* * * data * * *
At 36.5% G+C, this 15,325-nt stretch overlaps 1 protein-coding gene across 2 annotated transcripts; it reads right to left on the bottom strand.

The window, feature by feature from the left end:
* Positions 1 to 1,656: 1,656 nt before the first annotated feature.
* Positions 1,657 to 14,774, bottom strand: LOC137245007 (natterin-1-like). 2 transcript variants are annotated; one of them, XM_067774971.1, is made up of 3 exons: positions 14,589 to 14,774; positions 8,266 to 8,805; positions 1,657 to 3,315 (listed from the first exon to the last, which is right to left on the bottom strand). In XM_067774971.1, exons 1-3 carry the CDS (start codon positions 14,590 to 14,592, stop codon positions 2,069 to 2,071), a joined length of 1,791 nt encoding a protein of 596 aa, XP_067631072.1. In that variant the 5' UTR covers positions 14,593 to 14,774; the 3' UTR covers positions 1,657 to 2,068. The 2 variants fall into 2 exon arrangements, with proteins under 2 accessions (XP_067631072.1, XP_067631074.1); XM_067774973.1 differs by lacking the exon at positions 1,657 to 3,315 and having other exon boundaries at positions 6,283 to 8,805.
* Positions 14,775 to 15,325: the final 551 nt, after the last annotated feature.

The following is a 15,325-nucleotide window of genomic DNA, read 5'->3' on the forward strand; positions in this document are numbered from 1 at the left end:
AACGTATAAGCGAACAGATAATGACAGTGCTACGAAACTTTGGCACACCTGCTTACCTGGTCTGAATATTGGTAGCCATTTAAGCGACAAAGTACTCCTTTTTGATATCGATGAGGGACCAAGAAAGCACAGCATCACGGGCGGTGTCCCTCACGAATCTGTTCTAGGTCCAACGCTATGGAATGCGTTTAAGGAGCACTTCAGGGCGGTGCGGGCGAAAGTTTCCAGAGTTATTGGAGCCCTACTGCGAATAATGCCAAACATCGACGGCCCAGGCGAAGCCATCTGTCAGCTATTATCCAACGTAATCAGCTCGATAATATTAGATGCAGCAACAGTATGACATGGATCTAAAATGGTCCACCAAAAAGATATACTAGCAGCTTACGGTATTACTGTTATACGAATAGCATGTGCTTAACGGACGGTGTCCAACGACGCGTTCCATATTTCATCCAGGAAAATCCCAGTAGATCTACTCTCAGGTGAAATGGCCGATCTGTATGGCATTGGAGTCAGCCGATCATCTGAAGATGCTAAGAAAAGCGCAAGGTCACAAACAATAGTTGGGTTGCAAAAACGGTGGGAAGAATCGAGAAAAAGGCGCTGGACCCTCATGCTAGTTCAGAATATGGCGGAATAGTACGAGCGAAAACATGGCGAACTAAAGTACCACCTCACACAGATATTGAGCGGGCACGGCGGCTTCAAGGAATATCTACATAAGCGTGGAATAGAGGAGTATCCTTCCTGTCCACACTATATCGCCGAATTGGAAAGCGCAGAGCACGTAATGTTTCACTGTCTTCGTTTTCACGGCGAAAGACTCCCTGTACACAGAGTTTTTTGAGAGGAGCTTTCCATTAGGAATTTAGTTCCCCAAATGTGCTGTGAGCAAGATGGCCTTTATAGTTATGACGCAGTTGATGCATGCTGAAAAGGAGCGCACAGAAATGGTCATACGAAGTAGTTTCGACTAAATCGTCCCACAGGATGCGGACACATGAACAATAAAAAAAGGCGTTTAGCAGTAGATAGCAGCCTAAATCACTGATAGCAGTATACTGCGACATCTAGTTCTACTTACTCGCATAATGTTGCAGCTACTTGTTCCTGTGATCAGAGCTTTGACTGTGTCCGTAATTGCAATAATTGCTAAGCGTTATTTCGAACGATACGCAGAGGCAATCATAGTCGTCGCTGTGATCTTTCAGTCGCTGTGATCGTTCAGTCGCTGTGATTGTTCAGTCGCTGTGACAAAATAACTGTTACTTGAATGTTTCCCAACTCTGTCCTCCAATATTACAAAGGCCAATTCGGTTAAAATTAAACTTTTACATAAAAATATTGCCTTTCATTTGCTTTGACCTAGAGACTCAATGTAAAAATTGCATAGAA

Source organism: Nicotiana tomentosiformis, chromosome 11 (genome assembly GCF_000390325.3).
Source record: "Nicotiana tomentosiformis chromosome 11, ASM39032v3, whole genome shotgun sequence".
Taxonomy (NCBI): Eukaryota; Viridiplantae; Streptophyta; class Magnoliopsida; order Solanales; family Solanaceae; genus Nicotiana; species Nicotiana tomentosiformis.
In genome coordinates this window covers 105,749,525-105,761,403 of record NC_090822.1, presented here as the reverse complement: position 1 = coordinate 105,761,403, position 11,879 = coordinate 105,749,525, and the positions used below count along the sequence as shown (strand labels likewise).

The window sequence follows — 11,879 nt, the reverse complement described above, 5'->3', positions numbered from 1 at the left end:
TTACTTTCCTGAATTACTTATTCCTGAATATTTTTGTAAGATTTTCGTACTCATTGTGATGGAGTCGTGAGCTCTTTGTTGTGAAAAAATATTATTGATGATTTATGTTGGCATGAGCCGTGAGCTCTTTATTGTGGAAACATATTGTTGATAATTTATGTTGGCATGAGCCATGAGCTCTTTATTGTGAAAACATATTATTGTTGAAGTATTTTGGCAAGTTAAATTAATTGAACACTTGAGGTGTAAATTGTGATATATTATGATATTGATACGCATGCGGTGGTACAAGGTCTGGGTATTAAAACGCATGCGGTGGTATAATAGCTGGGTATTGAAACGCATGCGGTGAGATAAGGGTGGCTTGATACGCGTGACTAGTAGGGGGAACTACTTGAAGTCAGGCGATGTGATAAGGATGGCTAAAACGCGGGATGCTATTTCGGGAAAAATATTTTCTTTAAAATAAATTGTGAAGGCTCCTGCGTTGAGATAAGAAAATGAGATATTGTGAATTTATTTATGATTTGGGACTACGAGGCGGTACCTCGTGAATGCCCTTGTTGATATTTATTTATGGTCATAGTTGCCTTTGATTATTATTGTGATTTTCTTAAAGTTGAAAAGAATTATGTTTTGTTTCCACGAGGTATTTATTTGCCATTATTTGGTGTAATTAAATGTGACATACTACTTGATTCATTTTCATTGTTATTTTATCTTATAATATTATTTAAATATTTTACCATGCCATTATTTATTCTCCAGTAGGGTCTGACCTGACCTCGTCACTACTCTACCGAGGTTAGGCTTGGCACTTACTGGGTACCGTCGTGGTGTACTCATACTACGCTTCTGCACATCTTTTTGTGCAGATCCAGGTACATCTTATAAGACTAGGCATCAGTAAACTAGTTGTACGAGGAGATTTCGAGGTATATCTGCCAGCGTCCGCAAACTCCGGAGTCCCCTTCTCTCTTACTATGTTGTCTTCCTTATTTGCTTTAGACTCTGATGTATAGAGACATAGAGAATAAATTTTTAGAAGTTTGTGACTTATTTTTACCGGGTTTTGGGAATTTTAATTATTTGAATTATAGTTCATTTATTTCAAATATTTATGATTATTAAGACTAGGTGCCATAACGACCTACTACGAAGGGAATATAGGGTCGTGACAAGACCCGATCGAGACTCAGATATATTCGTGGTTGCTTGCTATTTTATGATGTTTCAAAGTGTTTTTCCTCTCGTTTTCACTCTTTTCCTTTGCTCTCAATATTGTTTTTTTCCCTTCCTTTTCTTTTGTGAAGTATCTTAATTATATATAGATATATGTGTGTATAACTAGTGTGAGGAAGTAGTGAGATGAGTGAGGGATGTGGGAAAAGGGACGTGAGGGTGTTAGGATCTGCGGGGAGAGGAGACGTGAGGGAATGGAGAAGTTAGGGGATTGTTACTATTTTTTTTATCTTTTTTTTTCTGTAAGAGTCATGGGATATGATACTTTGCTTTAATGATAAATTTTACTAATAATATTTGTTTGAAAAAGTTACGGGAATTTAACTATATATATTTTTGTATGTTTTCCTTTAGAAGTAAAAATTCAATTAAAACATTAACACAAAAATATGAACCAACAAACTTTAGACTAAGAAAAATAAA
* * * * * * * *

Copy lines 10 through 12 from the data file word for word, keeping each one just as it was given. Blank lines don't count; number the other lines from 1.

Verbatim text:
Taxonomy (NCBI): Eukaryota; Viridiplantae; Streptophyta; class Magnoliopsida; order Solanales; family Solanaceae; genus Nicotiana; species Nicotiana tomentosiformis.
In genome coordinates this window covers 105,749,525-105,761,403 of record NC_090822.1, presented here as the reverse complement: position 1 = coordinate 105,761,403, position 11,879 = coordinate 105,749,525, and the positions used below count along the sequence as shown (strand labels likewise).

The window sequence follows — 11,879 nt, the reverse complement described above, 5'->3', positions numbered from 1 at the left end: